#HealMeToo Festival & Podcast Present: SKIN
“Amazing show… Fabulous evening.”—Tony award-winner Tonya Pinkins
“Stunning. One of the best solo plays I have ever seen.”—Elizabeth Van Dyke, award-winning director, Ensemble Studio Theatre
SKIN is a queer solo play with music about sex, intimacy and wholeness after sexual violence.
In this frank and funny love story, two things threaten a grad student’s dissertation on Virginia Woolf: her hot new girlfriend and the echoes of her own dark past.
SKIN explores some of the ways art can help us to heal, as the grad student races to write herself into a happier future. Both work and sex get inventive as she strives for a love greater than any she’s known before. But after you learn to guard against life, can you open up again?
Created & performed by the founder and artistic director of the #HealMeToo Festival, Hope Singsen. Directed by Jessi D. Hill. Music by Hope Singsen, Bob Parins, Dillon Kondor and Micah Burgess, who performed all the recorded tracks.
#HealMeToo Podcast Ep 7:
In #HealMeToo Podcast Episode 7, the sex educator, relationship advisor & co-founder of okayso.app, Elise Schuster (bio), joins therapist Valeria Koutmina (bio) of The Art Therapy Project to discuss questions raised by SKIN about the healing process with artist, activist and researcher, Hope Singsen.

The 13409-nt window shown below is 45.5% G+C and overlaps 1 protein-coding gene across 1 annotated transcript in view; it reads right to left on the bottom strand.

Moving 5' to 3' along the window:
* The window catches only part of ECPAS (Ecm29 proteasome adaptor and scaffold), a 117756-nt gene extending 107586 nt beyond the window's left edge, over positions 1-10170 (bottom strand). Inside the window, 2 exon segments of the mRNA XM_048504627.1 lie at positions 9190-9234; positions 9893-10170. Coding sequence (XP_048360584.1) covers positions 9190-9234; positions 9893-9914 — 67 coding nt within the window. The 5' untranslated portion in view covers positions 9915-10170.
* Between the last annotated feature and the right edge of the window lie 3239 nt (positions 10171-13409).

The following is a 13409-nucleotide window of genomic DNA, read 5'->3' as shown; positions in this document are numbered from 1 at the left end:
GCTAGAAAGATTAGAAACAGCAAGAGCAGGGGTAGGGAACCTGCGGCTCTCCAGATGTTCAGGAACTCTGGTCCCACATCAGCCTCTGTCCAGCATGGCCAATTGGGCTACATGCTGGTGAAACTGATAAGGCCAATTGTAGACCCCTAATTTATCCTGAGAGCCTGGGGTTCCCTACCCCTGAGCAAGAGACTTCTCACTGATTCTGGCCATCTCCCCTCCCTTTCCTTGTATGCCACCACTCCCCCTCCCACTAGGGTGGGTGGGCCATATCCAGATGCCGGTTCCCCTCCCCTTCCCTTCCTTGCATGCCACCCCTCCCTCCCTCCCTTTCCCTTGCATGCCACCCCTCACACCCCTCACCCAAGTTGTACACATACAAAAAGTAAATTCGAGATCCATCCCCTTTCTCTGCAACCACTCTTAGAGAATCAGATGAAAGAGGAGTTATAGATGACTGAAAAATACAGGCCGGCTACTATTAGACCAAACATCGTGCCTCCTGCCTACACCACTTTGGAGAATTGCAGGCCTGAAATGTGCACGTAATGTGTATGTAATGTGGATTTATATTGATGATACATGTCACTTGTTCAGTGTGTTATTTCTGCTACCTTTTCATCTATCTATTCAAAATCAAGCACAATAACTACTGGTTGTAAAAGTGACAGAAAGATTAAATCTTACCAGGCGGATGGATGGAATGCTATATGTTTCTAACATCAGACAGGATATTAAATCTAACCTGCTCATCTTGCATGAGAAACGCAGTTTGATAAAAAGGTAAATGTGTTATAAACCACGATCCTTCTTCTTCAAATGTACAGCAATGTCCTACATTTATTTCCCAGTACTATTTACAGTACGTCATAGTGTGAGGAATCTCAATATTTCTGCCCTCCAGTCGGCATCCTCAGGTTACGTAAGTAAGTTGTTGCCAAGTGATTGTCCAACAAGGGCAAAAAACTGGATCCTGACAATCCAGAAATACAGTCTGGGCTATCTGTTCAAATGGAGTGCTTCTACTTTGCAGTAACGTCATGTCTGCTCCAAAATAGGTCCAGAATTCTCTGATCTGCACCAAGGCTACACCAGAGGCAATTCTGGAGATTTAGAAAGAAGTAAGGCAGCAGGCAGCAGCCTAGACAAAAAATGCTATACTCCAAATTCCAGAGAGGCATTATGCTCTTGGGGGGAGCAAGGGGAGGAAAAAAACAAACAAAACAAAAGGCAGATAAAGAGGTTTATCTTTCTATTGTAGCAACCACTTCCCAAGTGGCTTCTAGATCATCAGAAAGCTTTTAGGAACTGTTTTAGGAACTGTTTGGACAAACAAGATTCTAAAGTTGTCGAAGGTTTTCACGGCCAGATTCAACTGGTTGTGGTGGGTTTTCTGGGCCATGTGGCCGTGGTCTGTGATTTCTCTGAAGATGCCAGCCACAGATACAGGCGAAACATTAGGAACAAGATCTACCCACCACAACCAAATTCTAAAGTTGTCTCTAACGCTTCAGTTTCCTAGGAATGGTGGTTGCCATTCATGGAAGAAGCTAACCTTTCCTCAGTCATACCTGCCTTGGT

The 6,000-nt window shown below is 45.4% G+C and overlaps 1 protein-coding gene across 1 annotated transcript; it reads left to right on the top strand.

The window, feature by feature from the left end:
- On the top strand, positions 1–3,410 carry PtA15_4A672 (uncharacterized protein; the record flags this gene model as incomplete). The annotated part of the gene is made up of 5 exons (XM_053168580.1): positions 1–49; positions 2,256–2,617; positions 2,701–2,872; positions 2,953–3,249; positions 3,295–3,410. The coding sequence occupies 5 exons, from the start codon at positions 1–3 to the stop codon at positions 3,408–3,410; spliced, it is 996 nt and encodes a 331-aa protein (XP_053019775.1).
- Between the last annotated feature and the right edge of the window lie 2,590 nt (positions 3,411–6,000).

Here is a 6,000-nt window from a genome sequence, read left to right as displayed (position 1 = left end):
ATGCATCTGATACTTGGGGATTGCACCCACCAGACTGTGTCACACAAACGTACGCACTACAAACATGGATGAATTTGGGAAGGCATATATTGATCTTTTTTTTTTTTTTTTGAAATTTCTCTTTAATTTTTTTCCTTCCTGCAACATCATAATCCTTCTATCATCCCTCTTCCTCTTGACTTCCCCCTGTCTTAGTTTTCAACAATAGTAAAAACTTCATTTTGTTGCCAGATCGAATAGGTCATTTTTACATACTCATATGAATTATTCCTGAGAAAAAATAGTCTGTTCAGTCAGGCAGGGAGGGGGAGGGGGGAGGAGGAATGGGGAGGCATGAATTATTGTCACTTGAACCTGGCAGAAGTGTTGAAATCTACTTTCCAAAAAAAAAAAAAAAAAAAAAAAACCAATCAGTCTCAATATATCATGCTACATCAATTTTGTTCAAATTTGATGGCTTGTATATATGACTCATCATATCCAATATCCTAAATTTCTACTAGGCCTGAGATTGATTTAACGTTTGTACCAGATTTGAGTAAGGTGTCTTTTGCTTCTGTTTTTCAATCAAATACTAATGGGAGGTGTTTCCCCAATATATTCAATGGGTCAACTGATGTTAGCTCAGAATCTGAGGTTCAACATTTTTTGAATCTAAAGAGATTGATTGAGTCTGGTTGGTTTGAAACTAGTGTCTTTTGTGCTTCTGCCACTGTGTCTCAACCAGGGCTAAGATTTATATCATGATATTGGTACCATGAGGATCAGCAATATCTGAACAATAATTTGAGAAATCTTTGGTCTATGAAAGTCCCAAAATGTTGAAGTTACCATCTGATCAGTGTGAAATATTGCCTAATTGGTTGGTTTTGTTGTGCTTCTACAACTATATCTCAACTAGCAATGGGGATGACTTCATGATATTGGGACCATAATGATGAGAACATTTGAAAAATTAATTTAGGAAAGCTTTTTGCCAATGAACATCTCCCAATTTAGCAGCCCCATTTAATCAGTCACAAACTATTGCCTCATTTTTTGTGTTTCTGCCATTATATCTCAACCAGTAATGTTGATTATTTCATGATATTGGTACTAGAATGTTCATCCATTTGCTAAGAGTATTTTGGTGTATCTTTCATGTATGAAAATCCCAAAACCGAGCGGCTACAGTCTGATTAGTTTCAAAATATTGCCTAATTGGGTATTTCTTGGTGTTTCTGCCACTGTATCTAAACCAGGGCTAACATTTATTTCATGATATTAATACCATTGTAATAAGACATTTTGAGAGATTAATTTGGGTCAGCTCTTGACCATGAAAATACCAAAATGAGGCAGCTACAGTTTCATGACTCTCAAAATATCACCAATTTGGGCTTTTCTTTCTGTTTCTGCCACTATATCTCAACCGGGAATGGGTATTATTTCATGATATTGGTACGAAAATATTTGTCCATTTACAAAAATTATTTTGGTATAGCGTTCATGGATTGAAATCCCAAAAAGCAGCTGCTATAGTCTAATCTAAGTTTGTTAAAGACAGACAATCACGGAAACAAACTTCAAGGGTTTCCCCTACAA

Why it takes so long to recognize and recover from impacts of sexual violence
Why it's often hard to know how "healed" we are, and what to expect from healing
Why it takes time to change behaviors after they’re set, and how our assumptions about the process can make it more difficult
Ways that sexual trauma can create issues around identity, shame, safety, trust, sex itself, learned helplessness, self-doubt, and an impression our bodies are vehicles for pain
How cultural ideas about sexuality can get in the way for survivors and non-survivors alike
Why believing we are “broken” and needing to be "fixed" contributes to a feeling of helplessness -- even as we feel we have to present ourselves as unharmed
How nonverbal art-making within a therapeutic relationship helps, using the same parts of the brain where trauma was originally stored
Ideas to help practice new ways of healing, like:
Cultivating self-compassion instead of self-blame and helplessness
Recognizing that the healing process doesn’t make rational sense, and celebrating strengths that emerge, like the ability to reach out for help
Taking breaks to put aside the work and feelings sometimes to get some distance
Shifting from “I am this” to understanding “I do this,” to find the space to change what Brenee Brown calls “the story we are telling ourselves”